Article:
BATWA COMMUNITY
The Batwa, often called Pigmies, were originally forest-dwelling hunter-gatherers and are widely accepted as the original inhabitants of the Great Lakes region of central Africa. In 1991, the Bwindi and Mgahinga National Parks were established principally to help protect the rapidly disappearing mountain gorillas. The protected status of the forests allowed the authorities to evict the Batwa definitively from living in the forest. Although re-housed, the Batwa live on the edges of society.

No longer able to live off the forest’s resources, today the Batwa are forced to survive using other means. One way they make money is by welcoming tourists to their camp, demonstrating how they live. One such camp is situated just outside Ruhija village and we visited them during our stay there. The Batwa live in small huts mainly made from sticks and grass and, although re-housed on the outskirts of the Bwindi Impenetrable National Park, they maintain their lifestyles as before. Music, dance and story telling play a big part of their lives and they welcomed us in traditional fashion.

Although it was fascinating to see how the Batwa live, it felt a little strange to be with them. They dont speak english, so all communication was done through a guide and it wasn’t clear how well they were being treated. Maybe I’m overly suspicious, but it was a feeling all in our group had. It was raining heavily when we arrived and they initially wanted us (with our waterproof clothing) to stay under a shelter they had built, whilst they all stood under the pouring rain. They had young children, one of whom was clearly very sick, and it all felt a little bit forced, like they were obliged to treat us differently. I did appreciate their hospitality, I only wish I could have communicated with them directly, rather than through a guide.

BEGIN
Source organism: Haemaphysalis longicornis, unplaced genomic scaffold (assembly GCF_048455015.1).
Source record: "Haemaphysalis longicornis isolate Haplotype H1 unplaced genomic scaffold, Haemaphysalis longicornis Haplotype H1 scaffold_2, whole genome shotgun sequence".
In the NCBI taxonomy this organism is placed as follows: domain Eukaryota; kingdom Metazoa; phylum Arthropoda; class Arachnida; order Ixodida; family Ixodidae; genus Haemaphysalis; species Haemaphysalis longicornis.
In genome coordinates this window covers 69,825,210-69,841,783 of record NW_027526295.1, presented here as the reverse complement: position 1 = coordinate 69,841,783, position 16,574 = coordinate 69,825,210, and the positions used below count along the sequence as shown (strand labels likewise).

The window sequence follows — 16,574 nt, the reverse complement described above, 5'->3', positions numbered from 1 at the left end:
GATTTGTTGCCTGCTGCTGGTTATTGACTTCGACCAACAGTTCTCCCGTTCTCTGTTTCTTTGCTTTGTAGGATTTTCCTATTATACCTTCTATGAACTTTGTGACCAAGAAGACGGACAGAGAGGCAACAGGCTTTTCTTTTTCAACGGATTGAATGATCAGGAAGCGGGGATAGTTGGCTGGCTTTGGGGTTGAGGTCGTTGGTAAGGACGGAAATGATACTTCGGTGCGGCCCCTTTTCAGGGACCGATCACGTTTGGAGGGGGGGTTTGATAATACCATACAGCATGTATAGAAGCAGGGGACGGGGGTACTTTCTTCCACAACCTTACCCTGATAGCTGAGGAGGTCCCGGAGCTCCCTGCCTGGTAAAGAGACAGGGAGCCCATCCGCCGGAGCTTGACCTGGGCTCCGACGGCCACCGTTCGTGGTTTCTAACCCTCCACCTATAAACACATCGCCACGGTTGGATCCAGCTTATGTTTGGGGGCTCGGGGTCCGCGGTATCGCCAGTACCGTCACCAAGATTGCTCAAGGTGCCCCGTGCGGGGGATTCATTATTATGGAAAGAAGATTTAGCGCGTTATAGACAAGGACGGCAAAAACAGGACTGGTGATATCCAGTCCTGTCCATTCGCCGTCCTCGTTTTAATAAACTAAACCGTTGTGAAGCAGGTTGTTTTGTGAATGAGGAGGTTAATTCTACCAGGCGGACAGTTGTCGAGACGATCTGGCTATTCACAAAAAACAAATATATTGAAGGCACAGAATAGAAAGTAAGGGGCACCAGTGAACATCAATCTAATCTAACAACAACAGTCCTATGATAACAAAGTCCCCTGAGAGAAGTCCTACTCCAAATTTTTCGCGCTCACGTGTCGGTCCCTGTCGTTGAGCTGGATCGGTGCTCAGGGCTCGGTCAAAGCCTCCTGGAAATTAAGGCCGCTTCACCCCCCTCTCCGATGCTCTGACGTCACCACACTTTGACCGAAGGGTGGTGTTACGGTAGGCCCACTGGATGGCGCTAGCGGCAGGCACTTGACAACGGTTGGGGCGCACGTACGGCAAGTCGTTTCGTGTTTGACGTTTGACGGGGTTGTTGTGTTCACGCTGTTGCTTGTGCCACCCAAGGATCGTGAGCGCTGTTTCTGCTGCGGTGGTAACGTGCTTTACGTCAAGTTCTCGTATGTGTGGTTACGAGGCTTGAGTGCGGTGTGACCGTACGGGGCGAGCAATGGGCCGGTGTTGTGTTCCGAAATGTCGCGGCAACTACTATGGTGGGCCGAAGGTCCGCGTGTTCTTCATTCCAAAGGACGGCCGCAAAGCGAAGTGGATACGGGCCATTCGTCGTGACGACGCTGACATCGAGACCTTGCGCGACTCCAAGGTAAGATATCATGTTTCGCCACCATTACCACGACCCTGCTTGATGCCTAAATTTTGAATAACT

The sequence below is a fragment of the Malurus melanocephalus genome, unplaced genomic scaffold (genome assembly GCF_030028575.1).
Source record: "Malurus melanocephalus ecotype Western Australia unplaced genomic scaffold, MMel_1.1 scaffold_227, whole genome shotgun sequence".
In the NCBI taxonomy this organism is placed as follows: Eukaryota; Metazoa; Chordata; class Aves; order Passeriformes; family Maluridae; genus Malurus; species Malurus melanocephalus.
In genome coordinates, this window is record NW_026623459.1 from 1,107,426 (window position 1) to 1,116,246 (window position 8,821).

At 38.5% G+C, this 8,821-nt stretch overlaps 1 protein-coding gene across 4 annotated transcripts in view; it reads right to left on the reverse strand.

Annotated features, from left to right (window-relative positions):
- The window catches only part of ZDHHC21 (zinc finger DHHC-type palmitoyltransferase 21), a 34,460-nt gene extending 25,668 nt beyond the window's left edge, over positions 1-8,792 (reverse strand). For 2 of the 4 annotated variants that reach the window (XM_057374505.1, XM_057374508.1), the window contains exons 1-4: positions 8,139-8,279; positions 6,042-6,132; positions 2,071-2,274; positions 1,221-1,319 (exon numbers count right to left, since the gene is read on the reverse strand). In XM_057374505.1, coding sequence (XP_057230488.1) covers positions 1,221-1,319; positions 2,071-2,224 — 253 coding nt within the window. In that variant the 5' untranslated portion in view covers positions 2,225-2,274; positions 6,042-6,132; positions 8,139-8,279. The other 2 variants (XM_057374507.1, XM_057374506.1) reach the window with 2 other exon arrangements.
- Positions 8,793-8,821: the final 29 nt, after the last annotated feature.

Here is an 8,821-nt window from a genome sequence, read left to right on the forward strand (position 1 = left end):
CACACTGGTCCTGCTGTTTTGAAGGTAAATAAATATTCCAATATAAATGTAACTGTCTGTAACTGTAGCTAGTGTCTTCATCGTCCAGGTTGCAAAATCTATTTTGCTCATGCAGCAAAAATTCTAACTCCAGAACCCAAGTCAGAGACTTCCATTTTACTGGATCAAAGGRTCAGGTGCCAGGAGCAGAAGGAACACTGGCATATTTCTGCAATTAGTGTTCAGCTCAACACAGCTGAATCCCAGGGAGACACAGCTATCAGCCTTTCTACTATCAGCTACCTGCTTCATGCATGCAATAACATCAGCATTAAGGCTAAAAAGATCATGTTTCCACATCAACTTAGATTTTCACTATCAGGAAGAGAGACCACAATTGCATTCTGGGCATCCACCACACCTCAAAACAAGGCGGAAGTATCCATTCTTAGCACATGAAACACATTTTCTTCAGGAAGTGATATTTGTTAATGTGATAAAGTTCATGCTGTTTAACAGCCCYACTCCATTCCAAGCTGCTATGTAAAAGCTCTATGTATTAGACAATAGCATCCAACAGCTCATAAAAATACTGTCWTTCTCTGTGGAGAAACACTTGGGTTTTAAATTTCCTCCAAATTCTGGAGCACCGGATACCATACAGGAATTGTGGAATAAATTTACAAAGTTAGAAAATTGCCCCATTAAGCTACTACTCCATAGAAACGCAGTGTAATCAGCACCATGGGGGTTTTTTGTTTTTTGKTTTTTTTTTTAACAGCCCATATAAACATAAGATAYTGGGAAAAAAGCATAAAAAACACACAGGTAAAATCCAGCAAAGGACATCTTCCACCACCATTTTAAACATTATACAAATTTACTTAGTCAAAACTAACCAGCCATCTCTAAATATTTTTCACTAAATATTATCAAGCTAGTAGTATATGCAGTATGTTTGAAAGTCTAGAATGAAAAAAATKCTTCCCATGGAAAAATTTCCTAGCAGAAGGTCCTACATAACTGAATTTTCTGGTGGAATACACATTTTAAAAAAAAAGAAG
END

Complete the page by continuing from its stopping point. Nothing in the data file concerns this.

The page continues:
The Batwa experience was nice, but I mostly enjoyed the exchanges I had with the local villagers. Even walking around in the lush countryside was a real pleasure. Many villagers in Ruhija are subsistence farmers. As we walked around the village, we would pass through muddy farmland and would often come across animals that were grazing. Each day during our stay I passed the same black pig who would always greet me with a few grunts. Even the pigs in Ruhija Village were friendly! On our third day I stopped to record him.

My stay in Ruhija village was a memorable one. It was incredible to visit this beautiful part of Uganda. I had the chance to meet some amazing people, all of whom were kind, welcoming and excited to share and exchange thoughts, opinions and ideas. I left Ruhija determined to encourage others to visit, and can only speak highly of this beautifully simple mountain village.

Photos in the post are courtesy of
Dee Marshall (www.beneaththeskies.com/)
Anne Zak (www.annezakrzewski.de)